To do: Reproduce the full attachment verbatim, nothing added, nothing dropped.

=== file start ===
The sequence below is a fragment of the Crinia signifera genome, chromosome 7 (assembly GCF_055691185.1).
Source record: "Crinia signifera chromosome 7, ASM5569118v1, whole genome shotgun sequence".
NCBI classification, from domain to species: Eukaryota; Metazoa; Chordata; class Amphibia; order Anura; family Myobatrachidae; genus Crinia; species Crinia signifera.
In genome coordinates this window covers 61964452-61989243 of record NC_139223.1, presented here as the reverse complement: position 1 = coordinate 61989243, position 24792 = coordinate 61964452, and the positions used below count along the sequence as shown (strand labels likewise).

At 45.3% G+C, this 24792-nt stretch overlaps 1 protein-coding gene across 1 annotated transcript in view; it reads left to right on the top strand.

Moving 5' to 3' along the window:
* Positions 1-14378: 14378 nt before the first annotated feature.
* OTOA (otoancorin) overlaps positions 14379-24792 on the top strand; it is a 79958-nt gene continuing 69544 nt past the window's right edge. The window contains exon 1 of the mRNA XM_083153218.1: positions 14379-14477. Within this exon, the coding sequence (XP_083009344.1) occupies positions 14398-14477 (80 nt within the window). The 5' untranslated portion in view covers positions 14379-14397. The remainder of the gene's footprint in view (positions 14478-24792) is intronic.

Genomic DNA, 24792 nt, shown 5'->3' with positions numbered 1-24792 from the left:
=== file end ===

The sequence below is a fragment of the Crinia signifera genome, chromosome 7 (assembly GCF_055691185.1).
Source record: "Crinia signifera chromosome 7, ASM5569118v1, whole genome shotgun sequence".
NCBI classification, from domain to species: Eukaryota; Metazoa; Chordata; class Amphibia; order Anura; family Myobatrachidae; genus Crinia; species Crinia signifera.
In genome coordinates this window covers 61964452-61989243 of record NC_139223.1, presented here as the reverse complement: position 1 = coordinate 61989243, position 24792 = coordinate 61964452, and the positions used below count along the sequence as shown (strand labels likewise).

At 45.3% G+C, this 24792-nt stretch overlaps 1 protein-coding gene across 1 annotated transcript in view; it reads left to right on the top strand.

Moving 5' to 3' along the window:
* Positions 1-14378: 14378 nt before the first annotated feature.
* OTOA (otoancorin) overlaps positions 14379-24792 on the top strand; it is a 79958-nt gene continuing 69544 nt past the window's right edge. The window contains exon 1 of the mRNA XM_083153218.1: positions 14379-14477. Within this exon, the coding sequence (XP_083009344.1) occupies positions 14398-14477 (80 nt within the window). The 5' untranslated portion in view covers positions 14379-14397. The remainder of the gene's footprint in view (positions 14478-24792) is intronic.

Genomic DNA, 24792 nt, shown 5'->3' with positions numbered 1-24792 from the left: